Well, they gone and done it, and thanks to the shutdown, there will be processing of any new fund filings, among other things.
From the SEC's plan of operations
during the shutdown, the following functions are in hiatus.
SUMMARY OF MAJOR FUNCTIONS THAT WILL BE DISCONTINUED
Ongoing litigation, except matters that cannot be deferred as described above; investigative work, including commencing investigations and conducting investigative testimony, except as necessary for the protection of property; pursuing the collection of any delinquent debts or work to distribute funds to harmed investors; and non-emergency examinations and inspections and related follow-up.
Processing and Approvals of Filings and Registrations by Registrants and Regulated Entities:
Review and approval of applications for registration by entities (e.g., investment advisers, broker-dealers, transfer agents, nationally recognized statistical rating organizations, investment companies, and municipal advisors) and with respect to new financial products; review and approval of self-regulatory organization rule changes; review and acceleration of effectiveness of registration statements by issuers for securities offerings; review of periodic reports and other filings; and non-emergency support to registrants.
Rulemaking/Interpretive Questions/Exemptive Relief:
All non-emergency rulemaking; non-emergency interpretive advice, staff no-action letters and processing new or pending applications for exemptive relief.
Oversight of Self-Regulatory Organizations and the Public Company Accounting Oversight Board:
Routine oversight of self-regulatory organizations and the PCAOB.
International Matters: Non-emergency assistance to foreign authorities under bilateral or multilateral arrangements; and participation in multilateral organizations and working groups.
Other Discontinued Functions:
Processing of requests under the Freedom of Information Act absent a compelling need under 5 U.S.C. 552(a)(6)(E)(v)(I); all of the functions of the Equal Employment Opportunity Office; investor outreach and education and monitoring investor toll-free telephone lines and emails from investors; routine human resources functions, including among others, training and development; nonemergency travel; and routine public communications and operation of the Public Reference Room.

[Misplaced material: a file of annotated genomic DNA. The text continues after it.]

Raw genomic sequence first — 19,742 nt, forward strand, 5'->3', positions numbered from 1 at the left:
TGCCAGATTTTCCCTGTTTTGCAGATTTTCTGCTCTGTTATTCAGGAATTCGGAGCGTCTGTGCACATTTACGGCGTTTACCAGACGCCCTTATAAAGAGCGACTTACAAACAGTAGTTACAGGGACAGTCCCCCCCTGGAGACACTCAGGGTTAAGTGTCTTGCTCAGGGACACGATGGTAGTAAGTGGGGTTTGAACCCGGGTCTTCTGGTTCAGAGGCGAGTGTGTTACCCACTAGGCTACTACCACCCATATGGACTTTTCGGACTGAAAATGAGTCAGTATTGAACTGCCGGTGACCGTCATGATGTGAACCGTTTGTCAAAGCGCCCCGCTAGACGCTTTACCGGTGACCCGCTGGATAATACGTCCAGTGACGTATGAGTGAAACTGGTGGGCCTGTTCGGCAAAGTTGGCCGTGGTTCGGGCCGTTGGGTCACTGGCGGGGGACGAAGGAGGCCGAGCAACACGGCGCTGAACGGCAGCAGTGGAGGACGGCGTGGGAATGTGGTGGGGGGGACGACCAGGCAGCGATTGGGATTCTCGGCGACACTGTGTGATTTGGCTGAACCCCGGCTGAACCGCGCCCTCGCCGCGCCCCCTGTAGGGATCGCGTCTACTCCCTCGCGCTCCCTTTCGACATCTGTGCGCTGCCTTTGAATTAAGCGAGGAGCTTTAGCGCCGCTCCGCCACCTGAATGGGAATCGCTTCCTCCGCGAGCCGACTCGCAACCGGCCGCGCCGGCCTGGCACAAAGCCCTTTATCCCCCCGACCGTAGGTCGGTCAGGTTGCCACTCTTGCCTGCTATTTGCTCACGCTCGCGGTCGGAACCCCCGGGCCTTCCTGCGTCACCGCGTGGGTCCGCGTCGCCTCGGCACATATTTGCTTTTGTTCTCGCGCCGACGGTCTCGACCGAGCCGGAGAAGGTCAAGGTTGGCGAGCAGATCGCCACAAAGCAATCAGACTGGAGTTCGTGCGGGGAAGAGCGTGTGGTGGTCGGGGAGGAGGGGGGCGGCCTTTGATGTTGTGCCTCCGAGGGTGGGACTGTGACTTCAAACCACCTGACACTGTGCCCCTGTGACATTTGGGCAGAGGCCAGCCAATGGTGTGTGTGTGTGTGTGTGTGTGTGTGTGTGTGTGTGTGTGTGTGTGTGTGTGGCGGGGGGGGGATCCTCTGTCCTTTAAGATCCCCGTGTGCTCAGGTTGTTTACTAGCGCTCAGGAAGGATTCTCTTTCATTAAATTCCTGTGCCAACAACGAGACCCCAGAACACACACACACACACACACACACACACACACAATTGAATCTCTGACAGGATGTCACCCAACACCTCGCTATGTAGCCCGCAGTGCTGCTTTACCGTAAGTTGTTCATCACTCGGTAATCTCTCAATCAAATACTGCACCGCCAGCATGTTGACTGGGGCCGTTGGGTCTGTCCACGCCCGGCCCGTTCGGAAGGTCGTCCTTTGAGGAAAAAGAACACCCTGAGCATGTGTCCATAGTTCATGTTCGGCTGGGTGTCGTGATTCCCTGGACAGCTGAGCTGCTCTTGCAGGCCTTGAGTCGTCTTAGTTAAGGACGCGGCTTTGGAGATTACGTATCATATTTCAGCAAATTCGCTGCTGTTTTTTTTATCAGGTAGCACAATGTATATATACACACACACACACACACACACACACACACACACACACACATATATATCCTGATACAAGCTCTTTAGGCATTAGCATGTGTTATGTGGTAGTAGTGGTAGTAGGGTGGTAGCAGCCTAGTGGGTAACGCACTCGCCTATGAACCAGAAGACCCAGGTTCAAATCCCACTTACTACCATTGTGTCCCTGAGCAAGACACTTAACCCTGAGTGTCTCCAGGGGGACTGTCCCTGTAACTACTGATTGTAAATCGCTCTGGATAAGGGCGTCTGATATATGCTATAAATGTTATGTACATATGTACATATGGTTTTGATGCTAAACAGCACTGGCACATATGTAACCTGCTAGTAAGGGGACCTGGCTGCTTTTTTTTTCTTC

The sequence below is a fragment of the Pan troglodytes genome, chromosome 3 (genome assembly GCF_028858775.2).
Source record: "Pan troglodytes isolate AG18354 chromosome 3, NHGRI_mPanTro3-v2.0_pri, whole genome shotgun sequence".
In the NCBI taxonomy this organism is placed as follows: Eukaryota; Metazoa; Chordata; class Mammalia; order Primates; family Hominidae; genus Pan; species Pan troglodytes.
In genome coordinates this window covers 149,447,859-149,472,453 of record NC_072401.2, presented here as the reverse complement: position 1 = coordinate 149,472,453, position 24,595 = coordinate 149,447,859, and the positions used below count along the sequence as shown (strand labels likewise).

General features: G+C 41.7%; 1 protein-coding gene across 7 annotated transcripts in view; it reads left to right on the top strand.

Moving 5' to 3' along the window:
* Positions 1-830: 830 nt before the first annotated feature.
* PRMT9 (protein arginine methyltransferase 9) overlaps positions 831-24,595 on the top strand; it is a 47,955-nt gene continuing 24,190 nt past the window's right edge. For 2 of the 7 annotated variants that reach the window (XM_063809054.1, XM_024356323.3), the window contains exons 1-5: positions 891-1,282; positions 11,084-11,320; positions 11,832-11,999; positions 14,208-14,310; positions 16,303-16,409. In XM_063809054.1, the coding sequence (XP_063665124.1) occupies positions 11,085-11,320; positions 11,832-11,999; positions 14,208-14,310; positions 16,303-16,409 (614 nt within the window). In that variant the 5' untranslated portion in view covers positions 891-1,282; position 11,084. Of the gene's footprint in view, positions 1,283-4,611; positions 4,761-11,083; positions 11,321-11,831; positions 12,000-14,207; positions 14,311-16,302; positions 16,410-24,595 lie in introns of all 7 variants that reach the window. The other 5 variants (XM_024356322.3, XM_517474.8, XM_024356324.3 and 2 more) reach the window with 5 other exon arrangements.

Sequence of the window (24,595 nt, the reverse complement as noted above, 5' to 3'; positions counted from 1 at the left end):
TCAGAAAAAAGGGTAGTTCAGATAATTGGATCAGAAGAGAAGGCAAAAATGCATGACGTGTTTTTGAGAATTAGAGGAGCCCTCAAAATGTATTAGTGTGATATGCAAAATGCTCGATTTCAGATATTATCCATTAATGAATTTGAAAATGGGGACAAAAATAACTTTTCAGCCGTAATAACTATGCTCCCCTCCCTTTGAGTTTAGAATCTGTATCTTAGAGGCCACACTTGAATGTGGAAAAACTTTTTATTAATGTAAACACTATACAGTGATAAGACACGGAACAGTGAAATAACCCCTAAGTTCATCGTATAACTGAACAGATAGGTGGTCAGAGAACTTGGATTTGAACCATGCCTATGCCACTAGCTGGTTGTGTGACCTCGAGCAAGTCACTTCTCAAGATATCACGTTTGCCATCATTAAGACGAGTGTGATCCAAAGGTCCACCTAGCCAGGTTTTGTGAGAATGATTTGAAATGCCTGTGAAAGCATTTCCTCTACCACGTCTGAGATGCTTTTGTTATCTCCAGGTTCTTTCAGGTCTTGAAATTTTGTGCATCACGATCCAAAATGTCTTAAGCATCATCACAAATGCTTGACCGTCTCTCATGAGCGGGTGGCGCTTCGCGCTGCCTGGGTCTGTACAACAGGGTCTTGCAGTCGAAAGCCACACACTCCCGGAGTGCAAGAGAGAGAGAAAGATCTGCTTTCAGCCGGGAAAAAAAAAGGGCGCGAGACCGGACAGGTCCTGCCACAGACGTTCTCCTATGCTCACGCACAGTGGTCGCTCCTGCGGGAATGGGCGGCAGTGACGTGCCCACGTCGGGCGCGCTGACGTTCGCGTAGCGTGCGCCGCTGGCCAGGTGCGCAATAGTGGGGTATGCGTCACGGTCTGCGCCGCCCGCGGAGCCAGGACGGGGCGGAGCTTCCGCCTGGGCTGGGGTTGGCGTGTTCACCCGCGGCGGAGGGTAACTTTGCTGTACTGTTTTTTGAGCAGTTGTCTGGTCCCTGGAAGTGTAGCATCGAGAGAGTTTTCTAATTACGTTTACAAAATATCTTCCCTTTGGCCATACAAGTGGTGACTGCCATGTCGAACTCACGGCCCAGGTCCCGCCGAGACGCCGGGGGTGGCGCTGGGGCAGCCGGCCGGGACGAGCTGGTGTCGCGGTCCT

So, exactly how many people at the SEC will be working. If you go down lower in the plan of operations: 252 out of 4,149.
Here is the language from the plan itself:
In accordance with Section 124 of OMB Circular No. A-11, the following information is provided:
• Time required to complete shutdown: One half-day
• Number of employees expected to be on-board before implementation of the plan: 4,149,br />
• Number of employees to be retained because they are engaged in law enforcement activities: 147 FTE,br />
• Number of employees to be retained to protect life or property: 105 FTE
Nonetheless, SEC public affairs director John Nester
had this statement in regards to the agency's operations in the face of the shutdown
The SEC is staying open because we have carryover funds available. Unlike most other agencies, our appropriations language provides that our funds “remain available until expended.” It is not uncommon for us to have carryover balances at the end of a fiscal year, and we have determined that our carryover balances are sufficient to allow us to remain open for a few weeks during a lapse of appropriations.
What will this mean for mutual fundsters? Two executives gave their insights to MFWire
, chair of Drinker Biddle & Reath
Investment Management Practice Group, had this to say.
The SEC's EDGAR filing system is expected to remain open during a government shut-down, so mutual fund firms should be able to continue to make routine filings. However, the SEC would not be processing requests for no-action positions or exemptive orders, so fund groups that are depending on the SEC staff for such relief would be stuck waiting until the government shut-down ends.
Meanwhile, Seward & Kissel
counsel Bibb Strench
described the situation in this way.
If the SEC has to scale back operations, it may be hit or miss whether the staff member and branch chief assigned to a mutual fund registrant is furloughed. This could delay resolving outstanding prospectus comments and the effective date for new funds and notice and order dates of pending exemptive applications.
Many fund filings are automatically effective upon filing, technically requiring no SEC staff review. Assuming EDGAR remains operational, these filings may not be impacted by the shutdown.
Furloughed SEC employees on official travel will have to return to their office. This means that some mutual fund complexes may get a lucky inspection holiday if OCIE reviewers are on-site.
During the keynote speech to the ICI Tax & Accounting Conference in San Antonio last week, ICI president and chief executive Paul Schott Stevens
had worried over the shutdown and what it could mean to the economy, and the industry
When the shutdown became official, an ICI spokesperson had this comment.
We are extremely disappointed that Congress failed to pass a Continuing Resolution to ensure the uninterrupted funding of the federal government into the new fiscal year. We urge Congress to negotiate and compromise in good faith to enact legislation to end the ‘government shutdown’ with all due haste. Such action is clearly in the best interests of investors, the financial markets, and the U.S. and global economies.
Stay tuned to MFWire
for more updates on the situation.
Stay ahead of the news ... Sign up for our email alerts now